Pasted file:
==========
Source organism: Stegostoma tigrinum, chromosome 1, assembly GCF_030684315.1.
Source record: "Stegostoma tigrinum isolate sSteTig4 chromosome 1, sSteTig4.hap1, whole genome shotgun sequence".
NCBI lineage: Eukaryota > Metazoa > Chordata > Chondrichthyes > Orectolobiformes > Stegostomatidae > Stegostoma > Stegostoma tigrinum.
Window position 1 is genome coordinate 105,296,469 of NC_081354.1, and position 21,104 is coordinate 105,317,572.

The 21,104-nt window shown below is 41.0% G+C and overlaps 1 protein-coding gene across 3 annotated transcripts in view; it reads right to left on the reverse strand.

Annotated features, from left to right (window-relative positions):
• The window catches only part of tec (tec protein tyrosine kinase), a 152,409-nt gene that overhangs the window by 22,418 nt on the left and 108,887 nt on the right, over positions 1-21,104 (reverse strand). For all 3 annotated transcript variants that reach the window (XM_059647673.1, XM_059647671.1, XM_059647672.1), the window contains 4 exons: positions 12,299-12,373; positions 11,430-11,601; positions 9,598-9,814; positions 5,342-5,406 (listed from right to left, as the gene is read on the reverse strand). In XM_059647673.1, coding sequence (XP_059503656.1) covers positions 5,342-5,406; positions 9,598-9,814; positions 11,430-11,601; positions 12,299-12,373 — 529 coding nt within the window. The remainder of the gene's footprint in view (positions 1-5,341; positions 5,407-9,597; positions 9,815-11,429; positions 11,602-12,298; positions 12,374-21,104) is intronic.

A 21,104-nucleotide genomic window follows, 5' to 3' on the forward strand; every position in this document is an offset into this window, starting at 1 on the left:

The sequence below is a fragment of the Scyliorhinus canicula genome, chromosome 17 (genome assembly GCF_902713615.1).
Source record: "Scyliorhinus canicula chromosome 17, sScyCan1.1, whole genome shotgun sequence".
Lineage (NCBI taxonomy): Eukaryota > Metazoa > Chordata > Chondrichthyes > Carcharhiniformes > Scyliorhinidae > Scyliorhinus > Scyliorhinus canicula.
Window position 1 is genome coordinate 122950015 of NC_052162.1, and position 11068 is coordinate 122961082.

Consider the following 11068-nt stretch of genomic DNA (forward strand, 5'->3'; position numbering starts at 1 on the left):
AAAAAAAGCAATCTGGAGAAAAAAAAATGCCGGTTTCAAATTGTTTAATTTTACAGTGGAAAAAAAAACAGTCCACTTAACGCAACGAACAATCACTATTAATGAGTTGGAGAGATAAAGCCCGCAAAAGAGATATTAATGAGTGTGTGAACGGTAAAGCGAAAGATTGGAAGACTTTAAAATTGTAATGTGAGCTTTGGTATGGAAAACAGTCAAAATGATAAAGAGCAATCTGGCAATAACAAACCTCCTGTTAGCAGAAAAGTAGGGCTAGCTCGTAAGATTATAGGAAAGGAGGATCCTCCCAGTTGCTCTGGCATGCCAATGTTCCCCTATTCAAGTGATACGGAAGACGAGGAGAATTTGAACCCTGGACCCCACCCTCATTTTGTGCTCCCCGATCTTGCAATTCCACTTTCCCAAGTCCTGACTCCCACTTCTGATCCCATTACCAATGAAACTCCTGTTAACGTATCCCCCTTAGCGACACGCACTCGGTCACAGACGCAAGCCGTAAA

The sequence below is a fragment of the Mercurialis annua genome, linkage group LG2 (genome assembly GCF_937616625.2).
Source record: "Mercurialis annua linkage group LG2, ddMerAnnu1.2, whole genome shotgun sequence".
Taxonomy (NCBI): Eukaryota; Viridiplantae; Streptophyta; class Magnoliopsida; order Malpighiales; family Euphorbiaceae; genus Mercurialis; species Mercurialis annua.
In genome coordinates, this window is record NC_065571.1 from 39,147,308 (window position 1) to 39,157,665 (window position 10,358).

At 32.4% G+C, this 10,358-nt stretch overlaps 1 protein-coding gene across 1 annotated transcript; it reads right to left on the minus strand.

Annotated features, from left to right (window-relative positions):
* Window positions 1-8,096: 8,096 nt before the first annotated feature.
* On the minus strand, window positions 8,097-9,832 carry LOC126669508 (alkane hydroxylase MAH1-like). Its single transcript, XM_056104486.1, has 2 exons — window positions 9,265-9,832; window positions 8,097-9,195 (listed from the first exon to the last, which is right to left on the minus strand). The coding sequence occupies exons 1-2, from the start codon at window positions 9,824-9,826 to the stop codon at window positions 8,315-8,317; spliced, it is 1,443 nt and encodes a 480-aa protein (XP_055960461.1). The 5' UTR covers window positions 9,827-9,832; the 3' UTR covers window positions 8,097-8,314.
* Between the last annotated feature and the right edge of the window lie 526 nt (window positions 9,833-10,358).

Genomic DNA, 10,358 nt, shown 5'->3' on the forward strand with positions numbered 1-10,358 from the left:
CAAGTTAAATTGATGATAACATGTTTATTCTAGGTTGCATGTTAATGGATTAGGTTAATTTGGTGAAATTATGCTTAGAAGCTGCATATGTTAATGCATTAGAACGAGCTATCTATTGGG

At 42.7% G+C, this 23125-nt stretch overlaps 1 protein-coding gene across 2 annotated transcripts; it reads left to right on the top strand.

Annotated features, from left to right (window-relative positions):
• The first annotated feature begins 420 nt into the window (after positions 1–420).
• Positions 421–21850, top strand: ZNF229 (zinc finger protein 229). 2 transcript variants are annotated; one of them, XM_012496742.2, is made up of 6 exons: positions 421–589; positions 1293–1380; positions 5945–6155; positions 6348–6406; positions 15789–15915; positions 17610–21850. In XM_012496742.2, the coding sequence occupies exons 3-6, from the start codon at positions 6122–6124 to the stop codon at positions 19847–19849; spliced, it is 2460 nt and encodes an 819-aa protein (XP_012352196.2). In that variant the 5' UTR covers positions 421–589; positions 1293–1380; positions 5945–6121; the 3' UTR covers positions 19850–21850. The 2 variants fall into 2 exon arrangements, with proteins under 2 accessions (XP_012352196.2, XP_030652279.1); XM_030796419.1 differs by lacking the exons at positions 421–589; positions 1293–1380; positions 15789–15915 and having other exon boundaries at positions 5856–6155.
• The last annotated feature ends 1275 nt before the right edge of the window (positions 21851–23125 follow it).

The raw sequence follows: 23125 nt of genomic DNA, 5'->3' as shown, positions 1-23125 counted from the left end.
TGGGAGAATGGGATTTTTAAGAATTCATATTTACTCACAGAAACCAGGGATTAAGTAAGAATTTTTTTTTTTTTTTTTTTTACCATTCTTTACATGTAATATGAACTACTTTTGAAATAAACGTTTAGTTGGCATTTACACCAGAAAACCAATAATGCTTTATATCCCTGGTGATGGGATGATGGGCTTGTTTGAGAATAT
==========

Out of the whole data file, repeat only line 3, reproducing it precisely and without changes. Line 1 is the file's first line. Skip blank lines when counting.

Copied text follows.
NCBI lineage: Eukaryota > Metazoa > Chordata > Chondrichthyes > Orectolobiformes > Stegostomatidae > Stegostoma > Stegostoma tigrinum.